foo.x  # => 2
foo.instance_variable_get(:@x)  # => nil

Note that it is not stored as the instance variable @x, yet it is still available via the getter we created using define_singleton_method.

Protecting the getter

In Ruby, almost any method of any class can be overwritten at runtime. There is a way to prevent this using the method_added hook.

class Foo
  def self.method_added (name)
    raise(NameError, "cannot change x getter") if name == :x

class Bar < Foo
  def x

# => NameError: cannot change x getter

This is a very heavy-handed method of protecting the getter.

It requires that we add each protected getter to the method_added hook individually, and even then, you will need to add another level of method_added protection to Foo and its subclasses to prevent a coder from overwriting the method_added method itself.

Better to come to terms with the fact that code replacement at runtime is a fact of life when using Ruby.

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Keep in mind that defining a method will invalidate ruby's method cache. If you're creating a lot of these, it could adversely affect performance. – Kelvin Apr 24 '15 at 18:23
@Kelvin, that is a really great point, thanks. Anyone interested in learning more about this performance penalty in Ruby should check out this great writeup:… – Jesse Sielaff Apr 24 '15 at 20:44

Unlike methods having different levels of visibility, Ruby instance variables are always private (from outside of objects). However, inside objects instance variables are always accessible, either from parent, child class, or included modules.

Since there probably is no way to alter how Ruby access @x, I don't think you could have any control over it. Writing @x would just directly pick that instance variable, and since Ruby doesn't provide visibility control over variables, live with it I guess.

As @marcgg says, if you don't want derived classes to touch your instance variables, don't use it at all or find a clever way to hide it from seeing by derived classes.

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It isn't possible to do what you want, because instance variables aren't defined by the class, but by the object.

If you use composition rather than inheritance, then you won't have to worry about overwriting instance variables.

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+1. in most cases composition provides a more flexible solution. It would be nice if the derived class didn't get access to private member variables to protect against the case where the developer accidentally reuses a variable name, but then again, variable predeclaration isn't required in ruby anyhow. – Chris Betti Feb 2 '12 at 23:27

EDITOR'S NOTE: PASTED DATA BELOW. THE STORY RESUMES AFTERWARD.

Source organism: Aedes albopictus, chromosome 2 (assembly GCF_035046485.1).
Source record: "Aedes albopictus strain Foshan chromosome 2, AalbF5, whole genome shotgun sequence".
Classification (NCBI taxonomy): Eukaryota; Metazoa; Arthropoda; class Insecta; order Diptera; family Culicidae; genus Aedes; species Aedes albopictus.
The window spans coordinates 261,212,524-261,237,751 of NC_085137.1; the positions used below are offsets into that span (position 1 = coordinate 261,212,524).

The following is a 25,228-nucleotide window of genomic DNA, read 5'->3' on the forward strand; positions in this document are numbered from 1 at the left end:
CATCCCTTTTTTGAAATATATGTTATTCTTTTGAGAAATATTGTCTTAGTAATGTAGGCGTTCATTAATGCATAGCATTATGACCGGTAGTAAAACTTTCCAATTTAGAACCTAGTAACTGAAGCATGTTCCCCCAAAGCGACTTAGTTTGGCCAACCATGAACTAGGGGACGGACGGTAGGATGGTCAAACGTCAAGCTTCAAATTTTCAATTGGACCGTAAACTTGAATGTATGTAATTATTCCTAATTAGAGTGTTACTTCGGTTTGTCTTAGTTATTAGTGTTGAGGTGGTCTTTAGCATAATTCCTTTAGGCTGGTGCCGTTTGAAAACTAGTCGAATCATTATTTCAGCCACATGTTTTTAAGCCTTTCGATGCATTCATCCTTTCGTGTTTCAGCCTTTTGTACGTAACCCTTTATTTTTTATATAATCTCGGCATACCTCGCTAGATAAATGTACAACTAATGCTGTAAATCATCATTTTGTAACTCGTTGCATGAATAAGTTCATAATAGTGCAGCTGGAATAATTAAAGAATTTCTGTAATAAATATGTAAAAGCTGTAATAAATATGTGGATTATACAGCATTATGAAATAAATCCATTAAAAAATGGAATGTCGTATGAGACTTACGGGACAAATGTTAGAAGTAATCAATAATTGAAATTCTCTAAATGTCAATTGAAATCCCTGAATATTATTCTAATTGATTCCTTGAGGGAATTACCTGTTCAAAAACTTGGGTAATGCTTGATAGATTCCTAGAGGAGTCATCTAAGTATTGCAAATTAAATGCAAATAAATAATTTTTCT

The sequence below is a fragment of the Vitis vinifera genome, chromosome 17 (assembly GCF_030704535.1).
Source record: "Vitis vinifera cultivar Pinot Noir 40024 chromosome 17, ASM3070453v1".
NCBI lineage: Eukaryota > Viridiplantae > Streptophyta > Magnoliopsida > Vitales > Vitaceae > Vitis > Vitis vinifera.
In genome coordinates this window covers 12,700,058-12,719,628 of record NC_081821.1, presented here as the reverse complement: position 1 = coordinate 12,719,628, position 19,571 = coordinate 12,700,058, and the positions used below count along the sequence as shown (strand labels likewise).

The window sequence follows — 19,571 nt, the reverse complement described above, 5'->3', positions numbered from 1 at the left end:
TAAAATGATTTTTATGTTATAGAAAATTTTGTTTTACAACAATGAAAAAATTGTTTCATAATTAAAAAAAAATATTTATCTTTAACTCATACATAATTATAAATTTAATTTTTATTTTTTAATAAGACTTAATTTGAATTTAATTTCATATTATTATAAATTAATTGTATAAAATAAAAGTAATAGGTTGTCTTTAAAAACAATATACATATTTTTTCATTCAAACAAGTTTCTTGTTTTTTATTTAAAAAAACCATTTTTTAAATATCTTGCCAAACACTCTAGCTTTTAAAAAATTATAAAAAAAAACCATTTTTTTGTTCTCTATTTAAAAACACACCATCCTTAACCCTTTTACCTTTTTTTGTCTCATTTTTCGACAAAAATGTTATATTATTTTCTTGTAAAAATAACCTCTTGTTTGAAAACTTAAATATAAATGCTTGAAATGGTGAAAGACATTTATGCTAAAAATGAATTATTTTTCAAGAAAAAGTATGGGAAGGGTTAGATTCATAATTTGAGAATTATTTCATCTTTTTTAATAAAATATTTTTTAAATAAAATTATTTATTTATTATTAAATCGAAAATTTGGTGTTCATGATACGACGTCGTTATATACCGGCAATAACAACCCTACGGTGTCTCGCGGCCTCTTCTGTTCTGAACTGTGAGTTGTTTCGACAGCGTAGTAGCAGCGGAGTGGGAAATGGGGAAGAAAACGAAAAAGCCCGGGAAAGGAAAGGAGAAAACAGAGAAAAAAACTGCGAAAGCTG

I know this is old, but I ran into a case where I didn't as much want to prevent access to @x, I did want to exclude it from any methods that use reflection for serialization. Specifically I use YAML::dump often for debug purposes, and in my case @x was of class Class, which YAML::dump refuses to dump.

In this case I had considered several options

  1. Addressing this just for yaml by redefining "to_yaml_properties"

    def to_yaml_properties

    but this would have worked just for yaml and if other dumpers (to_xml ?) would not be happy

  2. Addressing for all reflection users by redefining "instance_variables"

    def instance_variables
  3. Also, I found this in one of my searches, but have not tested it as the above seem simpler for my needs

So while these may not be exactly what the OP said he needed, if others find this posting while looking for the variable to be excluded from listing, rather than access - then these options may be of value.

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I suggest asking this as a separate question and answering it yourself. Answering here creates extra noise. – Kelvin Apr 24 '15 at 18:26
@Kelvin I answered here because it wasn't quite clear WHY the OP wanted to do this but this would have helped him if his reasons were similar to mine. He never stated his reasons, if he did and his full goal was different then I would have removed it. As it is it would help anyone reaching this question trying to solve a specific use-case. I dont think its right for me to ask a question to which I already know the answer (tho answering own questions is obviously fine) – nhed Apr 24 '15 at 19:38